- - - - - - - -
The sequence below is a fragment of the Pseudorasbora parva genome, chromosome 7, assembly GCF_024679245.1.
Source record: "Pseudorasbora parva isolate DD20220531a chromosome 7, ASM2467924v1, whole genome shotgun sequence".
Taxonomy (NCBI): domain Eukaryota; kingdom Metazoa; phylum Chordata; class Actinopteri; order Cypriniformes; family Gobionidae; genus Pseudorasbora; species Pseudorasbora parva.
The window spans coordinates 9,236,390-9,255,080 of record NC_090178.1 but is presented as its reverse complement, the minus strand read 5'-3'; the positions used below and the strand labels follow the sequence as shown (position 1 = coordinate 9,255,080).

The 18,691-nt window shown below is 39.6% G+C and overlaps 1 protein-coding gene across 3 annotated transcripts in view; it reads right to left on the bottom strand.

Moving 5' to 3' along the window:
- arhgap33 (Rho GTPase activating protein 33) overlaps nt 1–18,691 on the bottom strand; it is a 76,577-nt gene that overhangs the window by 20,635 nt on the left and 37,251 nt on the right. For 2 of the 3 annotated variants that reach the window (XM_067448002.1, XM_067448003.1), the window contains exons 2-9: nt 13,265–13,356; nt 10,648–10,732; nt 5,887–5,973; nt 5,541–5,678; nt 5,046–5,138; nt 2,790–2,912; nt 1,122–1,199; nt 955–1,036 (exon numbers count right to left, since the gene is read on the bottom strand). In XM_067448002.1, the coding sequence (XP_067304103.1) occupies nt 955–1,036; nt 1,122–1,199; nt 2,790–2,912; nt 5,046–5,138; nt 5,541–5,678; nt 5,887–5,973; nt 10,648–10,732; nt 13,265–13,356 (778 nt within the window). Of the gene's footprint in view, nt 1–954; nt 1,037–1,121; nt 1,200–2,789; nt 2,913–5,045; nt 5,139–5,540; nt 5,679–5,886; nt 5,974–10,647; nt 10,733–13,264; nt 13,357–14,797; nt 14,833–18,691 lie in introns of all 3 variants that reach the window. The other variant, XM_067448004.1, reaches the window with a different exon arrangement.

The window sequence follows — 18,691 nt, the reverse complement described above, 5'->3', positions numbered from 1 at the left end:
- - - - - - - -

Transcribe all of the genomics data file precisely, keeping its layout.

The sequence below is a fragment of the Pseudorasbora parva genome, chromosome 7, assembly GCF_024679245.1.
Source record: "Pseudorasbora parva isolate DD20220531a chromosome 7, ASM2467924v1, whole genome shotgun sequence".
Taxonomy (NCBI): domain Eukaryota; kingdom Metazoa; phylum Chordata; class Actinopteri; order Cypriniformes; family Gobionidae; genus Pseudorasbora; species Pseudorasbora parva.
The window spans coordinates 9,236,390-9,255,080 of record NC_090178.1 but is presented as its reverse complement, the minus strand read 5'-3'; the positions used below and the strand labels follow the sequence as shown (position 1 = coordinate 9,255,080).

The 18,691-nt window shown below is 39.6% G+C and overlaps 1 protein-coding gene across 3 annotated transcripts in view; it reads right to left on the bottom strand.

Moving 5' to 3' along the window:
- arhgap33 (Rho GTPase activating protein 33) overlaps nt 1–18,691 on the bottom strand; it is a 76,577-nt gene that overhangs the window by 20,635 nt on the left and 37,251 nt on the right. For 2 of the 3 annotated variants that reach the window (XM_067448002.1, XM_067448003.1), the window contains exons 2-9: nt 13,265–13,356; nt 10,648–10,732; nt 5,887–5,973; nt 5,541–5,678; nt 5,046–5,138; nt 2,790–2,912; nt 1,122–1,199; nt 955–1,036 (exon numbers count right to left, since the gene is read on the bottom strand). In XM_067448002.1, the coding sequence (XP_067304103.1) occupies nt 955–1,036; nt 1,122–1,199; nt 2,790–2,912; nt 5,046–5,138; nt 5,541–5,678; nt 5,887–5,973; nt 10,648–10,732; nt 13,265–13,356 (778 nt within the window). Of the gene's footprint in view, nt 1–954; nt 1,037–1,121; nt 1,200–2,789; nt 2,913–5,045; nt 5,139–5,540; nt 5,679–5,886; nt 5,974–10,647; nt 10,733–13,264; nt 13,357–14,797; nt 14,833–18,691 lie in introns of all 3 variants that reach the window. The other variant, XM_067448004.1, reaches the window with a different exon arrangement.

The window sequence follows — 18,691 nt, the reverse complement described above, 5'->3', positions numbered from 1 at the left end: